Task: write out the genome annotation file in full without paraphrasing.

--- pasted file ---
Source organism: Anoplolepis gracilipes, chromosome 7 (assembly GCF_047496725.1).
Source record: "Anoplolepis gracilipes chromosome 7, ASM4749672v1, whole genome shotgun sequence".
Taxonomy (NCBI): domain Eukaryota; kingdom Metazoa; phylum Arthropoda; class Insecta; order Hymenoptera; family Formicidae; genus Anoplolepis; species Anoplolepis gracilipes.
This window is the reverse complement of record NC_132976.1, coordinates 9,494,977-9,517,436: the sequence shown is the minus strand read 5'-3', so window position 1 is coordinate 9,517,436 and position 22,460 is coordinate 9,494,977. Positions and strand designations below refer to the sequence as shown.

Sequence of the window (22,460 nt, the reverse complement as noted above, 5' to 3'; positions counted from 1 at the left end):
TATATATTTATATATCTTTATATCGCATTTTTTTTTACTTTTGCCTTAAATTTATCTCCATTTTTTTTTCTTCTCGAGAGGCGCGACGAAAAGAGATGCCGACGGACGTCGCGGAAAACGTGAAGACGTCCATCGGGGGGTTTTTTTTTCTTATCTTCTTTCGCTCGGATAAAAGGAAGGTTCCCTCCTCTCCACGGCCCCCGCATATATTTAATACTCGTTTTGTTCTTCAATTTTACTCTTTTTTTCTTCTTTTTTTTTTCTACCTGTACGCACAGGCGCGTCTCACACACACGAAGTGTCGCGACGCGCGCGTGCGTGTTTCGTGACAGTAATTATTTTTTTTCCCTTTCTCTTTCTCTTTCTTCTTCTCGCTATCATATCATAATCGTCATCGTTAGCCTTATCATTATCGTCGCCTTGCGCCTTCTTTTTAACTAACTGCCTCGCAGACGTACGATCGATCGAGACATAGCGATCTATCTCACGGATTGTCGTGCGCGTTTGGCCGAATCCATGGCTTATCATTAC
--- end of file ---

Source organism: Anoplolepis gracilipes, chromosome 7 (assembly GCF_047496725.1).
Source record: "Anoplolepis gracilipes chromosome 7, ASM4749672v1, whole genome shotgun sequence".
Taxonomy (NCBI): domain Eukaryota; kingdom Metazoa; phylum Arthropoda; class Insecta; order Hymenoptera; family Formicidae; genus Anoplolepis; species Anoplolepis gracilipes.
This window is the reverse complement of record NC_132976.1, coordinates 9,494,977-9,517,436: the sequence shown is the minus strand read 5'-3', so window position 1 is coordinate 9,517,436 and position 22,460 is coordinate 9,494,977. Positions and strand designations below refer to the sequence as shown.

Sequence of the window (22,460 nt, the reverse complement as noted above, 5' to 3'; positions counted from 1 at the left end):
TATATATTTATATATCTTTATATCGCATTTTTTTTTACTTTTGCCTTAAATTTATCTCCATTTTTTTTTCTTCTCGAGAGGCGCGACGAAAAGAGATGCCGACGGACGTCGCGGAAAACGTGAAGACGTCCATCGGGGGGTTTTTTTTTCTTATCTTCTTTCGCTCGGATAAAAGGAAGGTTCCCTCCTCTCCACGGCCCCCGCATATATTTAATACTCGTTTTGTTCTTCAATTTTACTCTTTTTTTCTTCTTTTTTTTTTCTACCTGTACGCACAGGCGCGTCTCACACACACGAAGTGTCGCGACGCGCGCGTGCGTGTTTCGTGACAGTAATTATTTTTTTTCCCTTTCTCTTTCTCTTTCTTCTTCTCGCTATCATATCATAATCGTCATCGTTAGCCTTATCATTATCGTCGCCTTGCGCCTTCTTTTTAACTAACTGCCTCGCAGACGTACGATCGATCGAGACATAGCGATCTATCTCACGGATTGTCGTGCGCGTTTGGCCGAATCCATGGCTTATCATTAC